In the tense hour after a 10 p.m. curfew went into effect Wednesday night in Brooklyn Center, law enforcement cleared a dwindling crowd of protesters outside the city's police headquarters, arresting 24 people, authorities said.
For a fourth night, hundreds had gathered outside the fenced-in Brooklyn Center Police Department, most of them peaceful, but some hurling objects at law enforcement, which included National Guard members, State Patrol officers and Hennepin County sheriff's deputies.
Even before the curfew took effect, several dispersal orders were issued as water bottles, milk jugs, bricks, rocks, fireworks and other objects thrown at officers led authorities to declare an unlawful assembly. By 10:30, many protesters had left after a fourth dispersal order, but those who remained grew tense and verbally defiant as sirens sounded and law enforcement officers congregated en masse nearby.
Operation Safety Net, a public safety coalition formed to respond to incidents related to the Minneapolis trial of former police officer Derek Chauvin, accused of killing George Floyd, reported early Thursday that the streets around the police headquarters were being cleared and that some arrests were being made.
John Harrington, the state's Department of Public Safety commissioner, said at a midnight news conference that many activist groups planning to protest had told law enforcement that they did not want trouble, but that a few protesters did create problems.
Despite the large number of law enforcement, the clearing operation appeared to be much calmer than one that occurred late Tuesday. Another sharp contrast from Tuesday was that no tear gas was used, perhaps in response to a denunciation by Brooklyn Center Mayor Mike Elliott of its use, which also plagued city residents.
Hennepin County Sheriff Dave Hutchinson said at the late-night news conference that almost all of those arrested were from outside Brooklyn Center.
State Patrol Col. Matt Langer said at the news conference that 24 people had been arrested for rioting and curfew violations, a much lower total than Tuesday night's. "The number one tool we wanted to use tonight was patience," he said, adding that Wednesday's crowd lacked the "entrenchment mentality" of previous gatherings.
For a second night in a row, there was no looting, authorities said.
Some protesters, toting umbrellas and other shields against pepper spray or tear gas, set up wooden barricades in the streets. Officers responded to thrown objects by firing pepper spray and marking paint. Some demonstrators blasted Pink Floyd's "Another Brick in the Wall" toward the police station.
Earlier, many of the protesters demanded that more serious charges be brought against former police officer Kimberly A. Potter, who fatally shot Daunte Wright, 20, on Sunday. She has been charged with second-degree manslaughter.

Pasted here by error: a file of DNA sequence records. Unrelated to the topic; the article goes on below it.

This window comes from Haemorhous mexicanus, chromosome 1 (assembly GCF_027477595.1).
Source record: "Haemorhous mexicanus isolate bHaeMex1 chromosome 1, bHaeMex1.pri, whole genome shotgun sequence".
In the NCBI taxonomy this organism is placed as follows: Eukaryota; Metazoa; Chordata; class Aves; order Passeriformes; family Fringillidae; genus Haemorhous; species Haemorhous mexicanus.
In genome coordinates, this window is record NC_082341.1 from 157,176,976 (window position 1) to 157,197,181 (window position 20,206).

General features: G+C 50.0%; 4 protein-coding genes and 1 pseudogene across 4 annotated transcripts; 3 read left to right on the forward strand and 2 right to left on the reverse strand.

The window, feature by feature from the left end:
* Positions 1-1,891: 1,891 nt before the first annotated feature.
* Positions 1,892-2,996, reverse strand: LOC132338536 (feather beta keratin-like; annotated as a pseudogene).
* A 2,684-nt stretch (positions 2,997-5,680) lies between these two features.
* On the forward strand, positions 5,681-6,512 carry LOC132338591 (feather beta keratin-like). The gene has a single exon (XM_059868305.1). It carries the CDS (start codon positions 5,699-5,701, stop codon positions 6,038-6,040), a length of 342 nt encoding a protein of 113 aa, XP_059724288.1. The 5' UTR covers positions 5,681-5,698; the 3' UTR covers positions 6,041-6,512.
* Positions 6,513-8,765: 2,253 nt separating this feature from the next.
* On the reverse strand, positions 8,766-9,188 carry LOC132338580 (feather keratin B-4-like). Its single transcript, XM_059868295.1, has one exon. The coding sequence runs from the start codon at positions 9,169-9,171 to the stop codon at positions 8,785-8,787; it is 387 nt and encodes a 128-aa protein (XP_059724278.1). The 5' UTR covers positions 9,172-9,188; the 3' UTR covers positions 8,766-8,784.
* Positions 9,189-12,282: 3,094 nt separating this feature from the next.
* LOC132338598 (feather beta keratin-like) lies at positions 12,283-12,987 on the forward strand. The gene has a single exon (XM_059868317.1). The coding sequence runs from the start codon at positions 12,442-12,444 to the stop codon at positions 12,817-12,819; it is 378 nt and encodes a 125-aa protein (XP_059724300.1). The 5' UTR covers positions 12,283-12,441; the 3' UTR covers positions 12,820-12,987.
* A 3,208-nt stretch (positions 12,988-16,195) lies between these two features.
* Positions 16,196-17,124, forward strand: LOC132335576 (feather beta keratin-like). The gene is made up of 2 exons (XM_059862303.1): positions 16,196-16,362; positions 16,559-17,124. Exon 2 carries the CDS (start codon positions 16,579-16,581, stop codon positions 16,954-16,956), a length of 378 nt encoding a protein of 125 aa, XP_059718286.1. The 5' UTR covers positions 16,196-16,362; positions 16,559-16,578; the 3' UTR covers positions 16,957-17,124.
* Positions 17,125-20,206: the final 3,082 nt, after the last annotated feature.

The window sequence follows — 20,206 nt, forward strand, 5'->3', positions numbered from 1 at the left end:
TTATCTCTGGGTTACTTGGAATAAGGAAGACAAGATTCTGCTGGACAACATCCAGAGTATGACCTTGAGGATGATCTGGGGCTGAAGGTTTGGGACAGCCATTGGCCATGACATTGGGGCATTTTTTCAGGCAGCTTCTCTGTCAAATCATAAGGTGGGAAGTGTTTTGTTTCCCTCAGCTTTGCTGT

"What she did is murder! How do you not know your Taser from your gun?" asked Loretta VanPelt of the Twin Cities Coalition for Justice 4 Jamar, before the rally began at 7 p.m.
Since Sunday, hundreds of protesters have gathered nightly outside the police station. On Tuesday night, more than 60 people were arrested after law enforcement moved in with heavy force against 800 to 1,000 protesters.
VanPelt and others questioned the need for the heavy police presence.
"How are we the violent ones? They're the ones ready for war," she said of the National Guard members and riot police behind fortified fences across the street.
At a news conference Wednesday afternoon, Elliott urged protesters to remain peaceful and abide by the curfew, but he also made it clear that he didn't agree with policing tactics against protesters and the members of the media, who were asked to leave Tuesday night.
"I did initially ask for mutual aid," he said. "The operation last night was under the auspices of the Sheriff's Office. And that's all I'll say about that."
Elliott was asked whether this was a "democratic crisis" given that he doesn't agree with law enforcement's response of tear gas and pepper spray but only has control over his own officers.
He said most of his officers were responding to 911 calls across the city. "Our Police Department was not engaged in using any pepper spray or gas," he said, adding that there needs to be a different approach to policing. "Gassing is not a humane way of policing."
Many at Wednesday's rally compared Potter's case to that of former Minneapolis police officer Mohamed Noor's case, saying Potter should also face murder charges.
"What do we want? Murder charges! What she did was murder," Jaylani Hussein, executive director of the Minnesota chapter of the Council on American-Islamic Relations told the crowd. "How is it possible Mohamed Noor got murder charges and not her?"
Noor was convicted of third-degree murder and second-degree manslaughter for fatally shooting Justine Ruszczyk Damond, who called 911 to report a possible sexual assault in the alley behind her house in 2017. He is serving a 12 ½-year prison sentence.
Noor was the first former Minnesota police officer found guilty of an on-duty murder.
In Duluth on Wednesday, nearly 150 people filled a downtown street, chanting, "No justice, no peace" and "Black lives matter."
"We're being told by police, 'Put your hands up' and you're still killing us," organizer Lamarquita Leach said. "There's so much in the system that needs to change. We'd have to start a whole new system."
Staff writers Kim Hyatt and Brooks Johnson contributed to this report.